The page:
No one likes to encounter it. Personally, I like to admit it even less than I like encountering it. There is something about admitting that I've lost or failed that grates on every single nerve in my body and soul. Admitting that I wasn't good enough is a hard thing to do. It hurts my self-esteem, my confidence, and my pride (which is, perhaps, not always a bad thing). But, I'm not sure it's possible to get through life without encountering a defeat or two or hundred. It's part of life. They say it's the hard things that build our character and help us become bigger, stronger people.
Last year, two of my daughters were in track for school. The eldest of my two participants wasn't the fastest person in track. Just entering her preteen years, she was very cognizant and self-conscious of this fact. We'd already had a couple meets that she placed near the end to tears of embarrassment. There was much talk of just doing her best and trying hard, all the good maternal peptalks you're supposed to have.
It was the 75-meter dash. The other 4th graders were all lined up. I was at the finish line, waiting with an appropriately-proud smile. The gun sounded and the children were off. I don't know the cause. Was her shoe too big? Did she forget to tie it? Whatever the case, about halfway down the length of the track, her shoe came off and she fell. That spring inside my heart tightened as she watched the crowd of racers speed off down the track without her, knowing full well that there was no way she could catch them.
She did something I didn't expect. She stood up. She slipped her shoe back on. She ran the rest of the race. She KNEW there was no way she would win. She knew she would encounter defeat, but she got up and she finished the race.
I learned something that day. I learned that defeat isn't really defeat if we refuse to let it defeat us. She didn't win the race that day. But she didn't let that defeat KEEP her down. She got up. She finished the race. I like to think that, even if my girl didn't win what she had intended and hoped to win, she found something more important to take from that day than a ribbon.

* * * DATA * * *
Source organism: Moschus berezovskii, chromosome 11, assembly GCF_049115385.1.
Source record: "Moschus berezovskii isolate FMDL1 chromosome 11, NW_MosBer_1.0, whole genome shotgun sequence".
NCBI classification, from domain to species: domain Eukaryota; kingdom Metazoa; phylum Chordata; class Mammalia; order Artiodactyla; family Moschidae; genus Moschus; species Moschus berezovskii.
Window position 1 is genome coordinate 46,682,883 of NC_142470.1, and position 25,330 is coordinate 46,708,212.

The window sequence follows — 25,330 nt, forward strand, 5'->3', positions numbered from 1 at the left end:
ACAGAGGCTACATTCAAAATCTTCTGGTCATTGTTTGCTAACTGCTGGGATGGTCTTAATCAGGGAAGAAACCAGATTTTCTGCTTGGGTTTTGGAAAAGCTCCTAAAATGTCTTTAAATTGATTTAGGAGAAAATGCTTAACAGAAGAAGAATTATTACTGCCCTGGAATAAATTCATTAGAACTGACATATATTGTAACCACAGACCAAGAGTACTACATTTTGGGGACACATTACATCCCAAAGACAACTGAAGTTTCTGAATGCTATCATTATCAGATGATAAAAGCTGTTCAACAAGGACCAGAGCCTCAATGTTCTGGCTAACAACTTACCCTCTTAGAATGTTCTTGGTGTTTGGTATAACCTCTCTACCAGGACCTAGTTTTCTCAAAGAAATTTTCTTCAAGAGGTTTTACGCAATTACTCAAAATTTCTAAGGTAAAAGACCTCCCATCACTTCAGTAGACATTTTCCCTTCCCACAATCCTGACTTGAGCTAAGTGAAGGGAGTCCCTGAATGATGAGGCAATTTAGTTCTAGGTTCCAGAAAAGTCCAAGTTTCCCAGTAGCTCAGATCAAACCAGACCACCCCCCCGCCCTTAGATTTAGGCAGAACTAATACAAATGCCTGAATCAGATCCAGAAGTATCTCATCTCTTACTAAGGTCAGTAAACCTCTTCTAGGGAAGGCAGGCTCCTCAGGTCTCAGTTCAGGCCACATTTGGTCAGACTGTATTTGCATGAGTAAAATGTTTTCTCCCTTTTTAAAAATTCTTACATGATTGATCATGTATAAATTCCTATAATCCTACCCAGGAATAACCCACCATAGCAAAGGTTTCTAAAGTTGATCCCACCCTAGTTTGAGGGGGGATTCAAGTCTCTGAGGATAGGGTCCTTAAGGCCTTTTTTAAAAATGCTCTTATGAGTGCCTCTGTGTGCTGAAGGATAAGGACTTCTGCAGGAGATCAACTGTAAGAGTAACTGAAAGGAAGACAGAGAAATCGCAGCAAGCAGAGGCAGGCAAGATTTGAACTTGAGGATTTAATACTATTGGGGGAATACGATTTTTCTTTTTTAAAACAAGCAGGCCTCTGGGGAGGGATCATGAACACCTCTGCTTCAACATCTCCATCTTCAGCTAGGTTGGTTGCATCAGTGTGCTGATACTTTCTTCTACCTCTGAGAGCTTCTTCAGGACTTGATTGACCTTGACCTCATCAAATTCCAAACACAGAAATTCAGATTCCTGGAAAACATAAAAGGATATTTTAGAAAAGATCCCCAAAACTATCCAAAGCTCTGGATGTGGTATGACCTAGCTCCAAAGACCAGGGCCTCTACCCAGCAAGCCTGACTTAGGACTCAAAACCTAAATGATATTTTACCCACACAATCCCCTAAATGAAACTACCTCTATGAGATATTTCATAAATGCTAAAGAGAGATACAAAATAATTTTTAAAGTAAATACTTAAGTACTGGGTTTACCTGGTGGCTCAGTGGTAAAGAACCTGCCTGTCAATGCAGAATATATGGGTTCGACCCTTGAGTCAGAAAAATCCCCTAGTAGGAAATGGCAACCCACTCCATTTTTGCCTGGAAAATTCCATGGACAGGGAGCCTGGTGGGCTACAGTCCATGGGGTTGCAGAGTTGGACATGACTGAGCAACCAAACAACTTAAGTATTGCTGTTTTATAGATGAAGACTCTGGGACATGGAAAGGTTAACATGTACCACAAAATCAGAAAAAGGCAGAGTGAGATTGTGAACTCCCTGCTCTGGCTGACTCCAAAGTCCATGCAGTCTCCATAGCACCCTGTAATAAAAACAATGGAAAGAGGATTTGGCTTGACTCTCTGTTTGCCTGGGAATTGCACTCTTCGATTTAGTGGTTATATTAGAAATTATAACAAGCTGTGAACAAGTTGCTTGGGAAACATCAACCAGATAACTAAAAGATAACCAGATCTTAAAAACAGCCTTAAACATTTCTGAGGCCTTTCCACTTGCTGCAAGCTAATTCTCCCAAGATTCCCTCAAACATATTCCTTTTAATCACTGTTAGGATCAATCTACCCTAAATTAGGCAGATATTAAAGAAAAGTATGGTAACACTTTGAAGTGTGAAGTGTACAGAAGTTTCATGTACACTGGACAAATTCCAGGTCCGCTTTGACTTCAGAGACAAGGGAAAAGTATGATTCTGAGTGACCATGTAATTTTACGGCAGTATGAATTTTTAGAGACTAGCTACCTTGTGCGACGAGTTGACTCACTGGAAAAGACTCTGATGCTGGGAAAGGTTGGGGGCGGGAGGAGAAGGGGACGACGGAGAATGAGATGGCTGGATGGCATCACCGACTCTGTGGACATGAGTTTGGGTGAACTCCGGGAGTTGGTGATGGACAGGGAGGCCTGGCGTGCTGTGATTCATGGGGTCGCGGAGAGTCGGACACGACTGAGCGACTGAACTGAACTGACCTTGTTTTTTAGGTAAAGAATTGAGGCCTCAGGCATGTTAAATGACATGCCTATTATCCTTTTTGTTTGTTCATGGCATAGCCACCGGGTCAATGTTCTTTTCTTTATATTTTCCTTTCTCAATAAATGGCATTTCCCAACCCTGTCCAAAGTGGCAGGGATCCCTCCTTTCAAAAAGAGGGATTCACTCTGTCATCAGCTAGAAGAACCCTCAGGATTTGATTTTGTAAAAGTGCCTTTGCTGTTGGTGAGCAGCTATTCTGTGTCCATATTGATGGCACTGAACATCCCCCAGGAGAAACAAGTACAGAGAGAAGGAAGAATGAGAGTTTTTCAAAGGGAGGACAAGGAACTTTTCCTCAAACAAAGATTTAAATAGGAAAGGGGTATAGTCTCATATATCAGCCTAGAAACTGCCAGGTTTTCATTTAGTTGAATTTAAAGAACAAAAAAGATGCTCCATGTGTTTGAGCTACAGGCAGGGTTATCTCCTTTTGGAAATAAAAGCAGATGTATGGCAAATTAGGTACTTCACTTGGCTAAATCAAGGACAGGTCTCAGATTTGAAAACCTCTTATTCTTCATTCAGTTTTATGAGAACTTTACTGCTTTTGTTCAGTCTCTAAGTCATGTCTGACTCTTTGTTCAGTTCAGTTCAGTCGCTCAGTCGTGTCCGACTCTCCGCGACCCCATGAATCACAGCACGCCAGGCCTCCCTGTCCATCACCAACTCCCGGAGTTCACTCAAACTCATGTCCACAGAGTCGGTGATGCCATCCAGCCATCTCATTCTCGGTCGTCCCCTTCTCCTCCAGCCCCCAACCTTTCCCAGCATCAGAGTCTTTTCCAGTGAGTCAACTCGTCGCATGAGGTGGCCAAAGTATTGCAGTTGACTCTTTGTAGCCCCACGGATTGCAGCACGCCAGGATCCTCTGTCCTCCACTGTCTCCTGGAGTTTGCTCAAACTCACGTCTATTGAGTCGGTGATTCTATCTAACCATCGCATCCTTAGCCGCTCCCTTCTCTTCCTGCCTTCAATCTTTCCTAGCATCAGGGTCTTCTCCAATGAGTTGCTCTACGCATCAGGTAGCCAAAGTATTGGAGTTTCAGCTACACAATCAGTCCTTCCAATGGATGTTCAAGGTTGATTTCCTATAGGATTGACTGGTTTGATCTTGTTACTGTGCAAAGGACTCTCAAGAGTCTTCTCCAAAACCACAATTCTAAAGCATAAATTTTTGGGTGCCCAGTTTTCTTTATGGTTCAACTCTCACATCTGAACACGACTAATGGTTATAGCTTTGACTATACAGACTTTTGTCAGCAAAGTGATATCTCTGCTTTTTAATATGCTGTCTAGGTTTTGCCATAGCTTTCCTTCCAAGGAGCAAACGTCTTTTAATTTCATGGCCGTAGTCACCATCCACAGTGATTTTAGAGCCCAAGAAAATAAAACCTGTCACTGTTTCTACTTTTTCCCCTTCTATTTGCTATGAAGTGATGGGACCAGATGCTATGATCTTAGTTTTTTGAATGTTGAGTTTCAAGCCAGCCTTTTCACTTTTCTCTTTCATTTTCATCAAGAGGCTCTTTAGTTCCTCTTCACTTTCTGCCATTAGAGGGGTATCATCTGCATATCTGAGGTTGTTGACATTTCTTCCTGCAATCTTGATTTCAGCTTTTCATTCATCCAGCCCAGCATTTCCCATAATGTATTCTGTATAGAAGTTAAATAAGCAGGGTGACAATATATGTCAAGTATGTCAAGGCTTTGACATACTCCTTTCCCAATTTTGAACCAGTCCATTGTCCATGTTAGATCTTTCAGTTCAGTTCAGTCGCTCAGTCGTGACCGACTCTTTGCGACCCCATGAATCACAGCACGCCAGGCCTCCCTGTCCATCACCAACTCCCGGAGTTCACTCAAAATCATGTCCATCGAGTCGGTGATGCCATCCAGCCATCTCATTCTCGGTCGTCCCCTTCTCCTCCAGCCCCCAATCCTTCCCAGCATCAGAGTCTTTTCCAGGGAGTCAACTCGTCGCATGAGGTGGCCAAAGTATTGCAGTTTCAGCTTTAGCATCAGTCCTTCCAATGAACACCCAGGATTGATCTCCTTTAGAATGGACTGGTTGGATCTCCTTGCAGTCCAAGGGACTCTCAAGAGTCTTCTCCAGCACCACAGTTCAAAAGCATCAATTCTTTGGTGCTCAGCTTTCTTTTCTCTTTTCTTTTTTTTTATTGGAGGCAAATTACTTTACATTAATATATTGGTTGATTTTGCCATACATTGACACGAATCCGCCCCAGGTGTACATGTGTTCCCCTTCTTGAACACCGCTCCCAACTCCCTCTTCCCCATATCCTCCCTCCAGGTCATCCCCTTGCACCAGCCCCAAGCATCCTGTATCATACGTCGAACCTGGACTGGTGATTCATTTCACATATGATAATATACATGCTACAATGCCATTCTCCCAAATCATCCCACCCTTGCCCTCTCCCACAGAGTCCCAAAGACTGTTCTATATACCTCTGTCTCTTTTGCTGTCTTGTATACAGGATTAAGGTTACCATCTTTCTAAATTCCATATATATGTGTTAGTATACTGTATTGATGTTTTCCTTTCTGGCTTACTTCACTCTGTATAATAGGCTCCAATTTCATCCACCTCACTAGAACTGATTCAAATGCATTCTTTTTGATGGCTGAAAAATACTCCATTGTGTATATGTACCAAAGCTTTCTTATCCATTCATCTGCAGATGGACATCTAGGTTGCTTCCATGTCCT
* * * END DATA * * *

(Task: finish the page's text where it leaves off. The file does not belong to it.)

She didn't get up and finish the race. Her coach led her off the track and into my arms, and we sat on a curb while she nursed her tears ("I'm okay, Mom.... I'm just disappointed I couldn't finish") and her older sister finished the events she was signed up for. Lots of Alicia's friends hovered around us, wanting to make sure she was okay, as they waited for their races as well. I don't remember which ones they were, but I will always remember one little girl. She came over and sat next to Alicia. After a few minutes, she put something into Alicia's hands and said, "Here... I want you to have one of mine."
It was one of the ribbons she had won during the day, and I was really glad I was wearing sunglasses that day. It's sort of embarrassing to cry in front of 10-year-olds. But, I couldn't help it. It was such a sweet thing to do, and it was my second lesson on defeat for the day. Conquering defeat doesn't mean that we have to conquer it on our own. I'm a constant "I can do it myself"-er, so this was a big thing for me to see. Sometimes, people come alongside us. For a time, they are our rocks, they are our strengths. They lend us their courage and their kindness so that we can summon the strength to look Defeat in the face and say "Today is not your day."
We will encounter defeat, each one of us. But encountering it doesn't mean that we have to let it win. Get back up. Gather those that love you around and draw from their love and courage until you can stand upright, look squarely in the eyes of Defeat, and live to fight another day.
Encountering defeat and BEING defeated are not the same thing. The former we can hardly avoid, but the latter is something we can fight.